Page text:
Also, with Intel, do you think there's any tangible performance difference between CPU connected and chipset connected NVME? Seems like the top slot was meant for the hottest drives. What with that comically huge and heavy heatsink!
 

Captain Newmackwa

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For Z690 boards, is the uppermost PCIE 4.0 m.2 ssd slot the one that's directly connected to the CPU instead of the PCH?

Will using that M.2 slot cause the PCIE 5.0 slot for the graphics card to operate at x8 speeds instead of x16?
 

ND40oz

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its probably different, depending upon your case. But I'm also not sure exactly what you mean? The three screws to start taking the top heatsink off, seem pretty accessible?

There's no way to get a screwdriver into my Q58 to get that screw that's closest to the io shield off, it's almost right up against the side of the case once the board is installed and the lip that holds the side panel on covers it completely.

Also, with Intel, do you think there's any tangible performance difference between CPU connected and chipset connected NVME? Seems like the top slot was meant for the hottest drives. What with that comically huge and heavy heatsink!

Probably not since the DMI is PCIe 4.0 x8 now but figured it couldn't hurt to hang the boot drive right off the CPU. Should have just left the heatsink off and I could have popped in a slower, cooler drive in the future without having to worry about it.
 

D-EJ915

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For Z690 boards, is the uppermost PCIE 4.0 m.2 ssd slot the one that's directly connected to the CPU instead of the PCH?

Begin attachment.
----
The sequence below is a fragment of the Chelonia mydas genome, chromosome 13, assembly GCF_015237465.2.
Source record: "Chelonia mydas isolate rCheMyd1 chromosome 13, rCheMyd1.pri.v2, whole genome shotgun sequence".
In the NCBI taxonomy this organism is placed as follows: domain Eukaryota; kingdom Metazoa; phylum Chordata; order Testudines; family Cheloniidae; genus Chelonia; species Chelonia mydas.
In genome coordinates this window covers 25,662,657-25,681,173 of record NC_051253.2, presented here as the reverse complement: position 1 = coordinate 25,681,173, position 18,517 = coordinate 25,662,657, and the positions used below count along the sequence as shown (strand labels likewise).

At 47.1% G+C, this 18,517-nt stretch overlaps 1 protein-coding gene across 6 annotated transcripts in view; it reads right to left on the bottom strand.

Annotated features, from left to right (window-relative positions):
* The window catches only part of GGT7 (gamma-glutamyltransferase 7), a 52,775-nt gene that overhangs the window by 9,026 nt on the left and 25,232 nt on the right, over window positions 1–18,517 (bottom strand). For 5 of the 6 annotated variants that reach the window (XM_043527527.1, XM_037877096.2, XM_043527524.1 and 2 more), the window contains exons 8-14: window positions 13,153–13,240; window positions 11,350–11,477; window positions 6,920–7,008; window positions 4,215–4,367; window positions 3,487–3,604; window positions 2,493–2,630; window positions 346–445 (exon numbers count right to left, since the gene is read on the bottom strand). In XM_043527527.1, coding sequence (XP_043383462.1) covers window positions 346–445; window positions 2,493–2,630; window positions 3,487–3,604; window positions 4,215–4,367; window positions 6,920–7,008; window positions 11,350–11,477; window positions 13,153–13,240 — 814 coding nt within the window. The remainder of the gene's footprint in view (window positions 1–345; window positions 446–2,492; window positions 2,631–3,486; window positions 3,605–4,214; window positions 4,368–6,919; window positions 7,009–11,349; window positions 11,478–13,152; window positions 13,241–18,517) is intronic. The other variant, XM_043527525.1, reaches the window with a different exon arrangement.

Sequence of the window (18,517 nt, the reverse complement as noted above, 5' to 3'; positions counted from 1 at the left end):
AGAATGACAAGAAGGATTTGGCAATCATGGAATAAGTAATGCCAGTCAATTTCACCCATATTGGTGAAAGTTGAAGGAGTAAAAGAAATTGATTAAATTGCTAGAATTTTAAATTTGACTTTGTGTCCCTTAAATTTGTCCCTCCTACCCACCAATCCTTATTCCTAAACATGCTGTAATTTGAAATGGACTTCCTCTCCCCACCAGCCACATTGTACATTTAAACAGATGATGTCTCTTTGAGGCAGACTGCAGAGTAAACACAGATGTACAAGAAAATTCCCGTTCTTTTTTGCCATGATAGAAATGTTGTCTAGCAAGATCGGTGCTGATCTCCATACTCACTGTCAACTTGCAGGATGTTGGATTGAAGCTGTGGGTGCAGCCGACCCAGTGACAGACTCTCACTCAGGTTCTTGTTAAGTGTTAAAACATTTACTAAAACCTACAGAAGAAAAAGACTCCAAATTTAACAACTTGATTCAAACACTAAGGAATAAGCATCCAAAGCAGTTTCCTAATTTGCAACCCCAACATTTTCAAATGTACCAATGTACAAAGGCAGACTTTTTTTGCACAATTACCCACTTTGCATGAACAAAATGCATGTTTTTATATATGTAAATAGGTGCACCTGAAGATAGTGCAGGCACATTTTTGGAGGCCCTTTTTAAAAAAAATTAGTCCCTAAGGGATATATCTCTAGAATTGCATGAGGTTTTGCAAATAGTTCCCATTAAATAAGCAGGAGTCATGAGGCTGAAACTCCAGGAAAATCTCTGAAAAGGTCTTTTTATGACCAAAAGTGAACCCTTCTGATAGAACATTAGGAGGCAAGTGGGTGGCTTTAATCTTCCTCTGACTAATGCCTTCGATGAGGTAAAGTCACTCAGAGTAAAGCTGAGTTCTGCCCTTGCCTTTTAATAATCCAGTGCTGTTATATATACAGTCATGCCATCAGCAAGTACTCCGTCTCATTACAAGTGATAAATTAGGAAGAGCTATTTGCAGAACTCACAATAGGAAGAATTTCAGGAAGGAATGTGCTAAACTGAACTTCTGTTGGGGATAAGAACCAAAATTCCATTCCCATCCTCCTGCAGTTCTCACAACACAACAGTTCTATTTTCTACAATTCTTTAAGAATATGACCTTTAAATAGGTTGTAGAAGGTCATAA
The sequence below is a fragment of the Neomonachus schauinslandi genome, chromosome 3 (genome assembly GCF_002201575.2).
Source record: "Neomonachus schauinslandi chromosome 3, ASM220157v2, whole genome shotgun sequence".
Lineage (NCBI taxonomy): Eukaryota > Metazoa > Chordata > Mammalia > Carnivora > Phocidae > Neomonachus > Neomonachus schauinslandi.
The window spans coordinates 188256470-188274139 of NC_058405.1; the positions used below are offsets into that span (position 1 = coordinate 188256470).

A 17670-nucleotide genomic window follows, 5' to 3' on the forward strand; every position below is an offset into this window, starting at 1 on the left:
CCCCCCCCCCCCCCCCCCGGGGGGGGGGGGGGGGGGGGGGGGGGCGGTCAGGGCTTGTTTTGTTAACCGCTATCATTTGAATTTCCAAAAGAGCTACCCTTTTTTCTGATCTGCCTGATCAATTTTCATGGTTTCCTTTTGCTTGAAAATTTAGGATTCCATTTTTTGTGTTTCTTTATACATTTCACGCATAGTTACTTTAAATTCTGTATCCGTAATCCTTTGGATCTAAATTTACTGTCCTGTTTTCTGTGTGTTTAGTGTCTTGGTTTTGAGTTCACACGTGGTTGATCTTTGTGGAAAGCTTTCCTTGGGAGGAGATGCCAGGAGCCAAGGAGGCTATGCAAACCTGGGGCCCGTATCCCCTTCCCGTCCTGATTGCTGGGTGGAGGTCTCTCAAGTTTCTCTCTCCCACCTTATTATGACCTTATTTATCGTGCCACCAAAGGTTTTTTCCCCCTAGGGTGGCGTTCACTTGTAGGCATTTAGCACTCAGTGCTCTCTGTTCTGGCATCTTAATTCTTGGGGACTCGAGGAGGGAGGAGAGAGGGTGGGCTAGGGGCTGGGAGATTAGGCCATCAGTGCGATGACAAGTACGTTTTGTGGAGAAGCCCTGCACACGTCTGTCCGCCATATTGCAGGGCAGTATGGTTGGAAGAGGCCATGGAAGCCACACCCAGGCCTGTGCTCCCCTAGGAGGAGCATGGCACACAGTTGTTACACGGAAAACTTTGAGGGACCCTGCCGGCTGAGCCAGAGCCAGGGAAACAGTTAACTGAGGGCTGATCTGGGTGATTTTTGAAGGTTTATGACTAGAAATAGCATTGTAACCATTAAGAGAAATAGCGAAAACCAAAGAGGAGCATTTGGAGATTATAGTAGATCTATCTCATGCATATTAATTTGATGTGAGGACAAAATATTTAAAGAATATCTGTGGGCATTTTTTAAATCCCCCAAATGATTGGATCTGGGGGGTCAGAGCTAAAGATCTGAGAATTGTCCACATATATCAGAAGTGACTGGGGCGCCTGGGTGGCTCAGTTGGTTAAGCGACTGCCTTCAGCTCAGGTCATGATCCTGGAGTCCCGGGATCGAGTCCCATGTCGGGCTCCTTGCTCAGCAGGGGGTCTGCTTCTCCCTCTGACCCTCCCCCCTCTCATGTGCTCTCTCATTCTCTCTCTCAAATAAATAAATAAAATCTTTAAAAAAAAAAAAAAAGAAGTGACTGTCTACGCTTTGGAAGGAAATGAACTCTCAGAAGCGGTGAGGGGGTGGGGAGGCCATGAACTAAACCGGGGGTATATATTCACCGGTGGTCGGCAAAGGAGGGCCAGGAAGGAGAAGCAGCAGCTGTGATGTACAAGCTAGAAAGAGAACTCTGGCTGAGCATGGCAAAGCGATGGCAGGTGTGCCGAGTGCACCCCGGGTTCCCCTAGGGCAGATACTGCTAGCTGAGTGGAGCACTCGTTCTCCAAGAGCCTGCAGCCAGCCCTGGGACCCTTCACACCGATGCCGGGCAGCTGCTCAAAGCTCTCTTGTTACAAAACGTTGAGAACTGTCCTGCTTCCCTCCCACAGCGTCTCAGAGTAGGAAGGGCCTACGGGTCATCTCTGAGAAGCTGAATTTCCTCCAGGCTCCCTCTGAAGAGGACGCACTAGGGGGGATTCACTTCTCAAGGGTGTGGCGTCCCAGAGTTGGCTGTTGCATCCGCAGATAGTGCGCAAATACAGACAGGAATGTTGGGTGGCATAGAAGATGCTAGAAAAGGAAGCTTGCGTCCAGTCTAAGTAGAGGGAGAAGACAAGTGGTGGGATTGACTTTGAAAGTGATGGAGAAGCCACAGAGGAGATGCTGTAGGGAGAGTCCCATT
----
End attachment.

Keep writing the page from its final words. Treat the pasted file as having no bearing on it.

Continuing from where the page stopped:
Will using that M.2 slot cause the PCIE 5.0 slot for the graphics card to operate at x8 speeds instead of x16?
most top M.2 are using x4 gen4 lanes from cpu but manual will say so check the specific board you are looking at to make sure.
 

therealjustin

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Really confused as to which board I should go with.


I wanted the Z690 Aorus Pro DDR4 but that is nowhere to be found, and even if it were available there are multiple reports of DDR4 not running at XMP or being unstable in Gear 1. Gigabyte is having serious problems. If I can't use my existing 3600 32GB kit, and DDR5 is vaporware, then what?

I'm thinking of just going with the 5800X + X570S Aorus Master. o_O
 

kirbyrj

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Really confused as to which board I should go with.


I wanted the Z690 Aorus Pro DDR4 but that is nowhere to be found, and even if it were available there are multiple reports of DDR4 not running at XMP or being unstable in Gear 1. Gigabyte is having serious problems. If I can't use my existing 3600 32GB kit, and DDR5 is vaporware, then what?

I'm thinking of just going with the 5800X + X570S Aorus Master. o_O

I'm sure it's because of an early bios. I just ordered an Asus board personally.
 

chameleoneel

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Really confused as to which board I should go with.


I wanted the Z690 Aorus Pro DDR4 but that is nowhere to be found, and even if it were available there are multiple reports of DDR4 not running at XMP or being unstable in Gear 1. Gigabyte is having serious problems. If I can't use my existing 3600 32GB kit, and DDR5 is vaporware, then what?